If you’re shopping for a new house, a beautiful kitchen is probably high on the priority list.

After all, the kitchen is the heart of the home. You’ll spend many happy hours with your family and friends in this space, so you want it to be perfect.

However, we often see clients getting distracted by a kitchen’s trendy features and gorgeous materials. While it’s important to love the look of your kitchen, it also has to be functional and comfortable. So, how do you choose a home with a kitchen that works for you and your family?

Consider these factors during your home search:

Layout

There are five basic kitchen layouts: L-Shape, G-Shape, U-Shape, One-Wall, and Galley. Often, the size and shape of the room will determine its layout. This is important to note in case you were planning to renovate later.

Each layout has its own benefits and drawbacks. For example, an L-shape works well for two cooks working at the same time, since no traffic lanes flow through the work area. The U-Shape kitchen creates an efficient work triangle, allowing for more storage space.

Think about your family’s needs, so you can choose a layout that’s practical. Do you entertain often? You might want a larger kitchen with an island. Are your kids eager to help prepare dinner? A galley layout (with two workspaces on opposing sides) would probably create traffic jams. An L-shape might be better because it offers more counter space.

Space

Speaking of traffic jams, galley or one-wall kitchens can feel constricting. If that’s an issue for you, think about whether there’s room to knock down a wall into the dining room. And if you’ve always dreamed of an island, just remember that you’ll need at least 36”- 42” of space on all sides to allow appliances such as the dishwasher and stove to open and close.

Counter space is also an important factor. If you’re an avid baker or enjoy preparing Thanksgiving dinner for the extended family, consider whether you’ll have enough room to work.

Lastly, don’t forget your existing furniture. If the kitchen has an eat-in area, will your table and chairs fit comfortably? Are you willing and able to replace them if not?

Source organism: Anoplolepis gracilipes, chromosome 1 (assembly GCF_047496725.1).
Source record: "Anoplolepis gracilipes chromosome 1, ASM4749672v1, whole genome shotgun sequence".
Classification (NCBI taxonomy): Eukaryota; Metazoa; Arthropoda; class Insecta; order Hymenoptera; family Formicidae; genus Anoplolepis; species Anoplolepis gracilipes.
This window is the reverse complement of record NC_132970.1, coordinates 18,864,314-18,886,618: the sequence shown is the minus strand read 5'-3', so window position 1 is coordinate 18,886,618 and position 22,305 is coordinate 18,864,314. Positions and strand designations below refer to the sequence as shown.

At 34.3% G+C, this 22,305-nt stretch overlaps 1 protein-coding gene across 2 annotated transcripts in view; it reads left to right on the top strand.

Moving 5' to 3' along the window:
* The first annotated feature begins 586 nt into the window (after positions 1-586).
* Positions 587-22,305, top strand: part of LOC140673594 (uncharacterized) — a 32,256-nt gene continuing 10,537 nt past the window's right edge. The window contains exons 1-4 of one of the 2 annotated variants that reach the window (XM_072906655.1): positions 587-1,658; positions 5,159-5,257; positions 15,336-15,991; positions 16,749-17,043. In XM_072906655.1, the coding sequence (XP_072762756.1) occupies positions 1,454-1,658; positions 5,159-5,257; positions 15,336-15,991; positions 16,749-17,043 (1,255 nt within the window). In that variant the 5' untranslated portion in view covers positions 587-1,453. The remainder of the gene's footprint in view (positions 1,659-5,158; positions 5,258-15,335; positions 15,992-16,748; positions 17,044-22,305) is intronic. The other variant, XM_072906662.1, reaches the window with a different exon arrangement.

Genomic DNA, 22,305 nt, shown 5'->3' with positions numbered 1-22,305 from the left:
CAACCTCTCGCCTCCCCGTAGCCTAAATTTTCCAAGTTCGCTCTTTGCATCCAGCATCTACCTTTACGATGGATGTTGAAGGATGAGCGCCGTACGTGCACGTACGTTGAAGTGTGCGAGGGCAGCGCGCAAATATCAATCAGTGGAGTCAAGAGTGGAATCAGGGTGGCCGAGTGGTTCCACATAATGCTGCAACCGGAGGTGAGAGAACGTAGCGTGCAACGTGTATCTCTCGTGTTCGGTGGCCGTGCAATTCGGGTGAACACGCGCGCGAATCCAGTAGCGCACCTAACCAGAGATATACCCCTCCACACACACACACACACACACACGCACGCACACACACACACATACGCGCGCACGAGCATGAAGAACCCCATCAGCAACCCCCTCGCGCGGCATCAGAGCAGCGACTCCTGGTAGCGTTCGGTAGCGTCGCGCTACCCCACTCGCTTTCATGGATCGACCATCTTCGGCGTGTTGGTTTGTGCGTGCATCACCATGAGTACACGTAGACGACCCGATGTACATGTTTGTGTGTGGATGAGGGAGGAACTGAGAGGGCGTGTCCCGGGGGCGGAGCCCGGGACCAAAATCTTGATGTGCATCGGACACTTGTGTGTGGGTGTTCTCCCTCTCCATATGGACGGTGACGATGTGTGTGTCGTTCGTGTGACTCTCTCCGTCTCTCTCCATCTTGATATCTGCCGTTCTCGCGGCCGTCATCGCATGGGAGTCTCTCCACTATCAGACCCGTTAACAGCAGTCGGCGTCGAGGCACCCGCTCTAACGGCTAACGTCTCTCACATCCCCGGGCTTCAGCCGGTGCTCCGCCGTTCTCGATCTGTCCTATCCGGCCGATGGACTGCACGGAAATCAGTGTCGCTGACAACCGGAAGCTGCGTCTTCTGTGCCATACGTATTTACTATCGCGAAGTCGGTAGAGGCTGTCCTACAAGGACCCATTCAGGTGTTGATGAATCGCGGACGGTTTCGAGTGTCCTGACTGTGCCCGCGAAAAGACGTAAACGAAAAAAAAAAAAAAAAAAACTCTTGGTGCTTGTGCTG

Storage

Depending on the size of your family, your cooking habits, and how often you entertain in your kitchen, you’ll need to estimate how much storage you need. Here are some helpful questions to ask yourself:

  • What’s the current size of your household? Will it change over the next few years?
  • How often do you cook and entertain?
  • Do you currently store items outside the kitchen? How much more storage would you need to keep them in your new kitchen?
  • Are there items you could get rid of before the move?
  • Do you have appliances on your countertops now that you’d prefer to put away?
  • Do you (or family members) have limitations, like reaching tall cabinets or bending down to get items?

Appliances

First, evaluate the age of the appliances. You don’t want any surprise purchases right after the move. Alternatively, if you love the kitchen otherwise, you might be able to negotiate that the seller removes old appliances, so you can buy your own. Perhaps with features or colors you prefer.

Next, look at the location of appliances. You may have heard of the “kitchen work triangle.” This refers to your cooktop, your sink, and the refrigerator. They should ideally make up a triangle as you move through the kitchen. While this isn’t set in stone, it’s a good starting point for evaluating the practicality of the layout. Try to imagine yourself cooking. If what you need isn’t within reach or you’re moving all around the kitchen constantly, that’s a sign it’s not for you.

Beyond the basics, see if the kitchen has specialty appliances that would add value for you personally, like double ovens, a wine cooler, or a pot filler. However, try not to get caught up in trends if you’re not really going to use them.

Aesthetics

Unless you designed the kitchen yourself, you probably won’t find perfection. The key is to choose a kitchen where you love the most expensive elements – like the cabinets, countertops, and layout. Paint colors, backsplash, and flooring can all be changed, but at a reasonable price. Keep an open mind and try to envision what the kitchen could be with just a few smart design tweaks.

Need more insights like these as you tour potential homes? Talk to a BHHS Fox & Roach real estate professional. Our experts have years of experience working with clients like you. We’ll help you make the best decision for you and your family.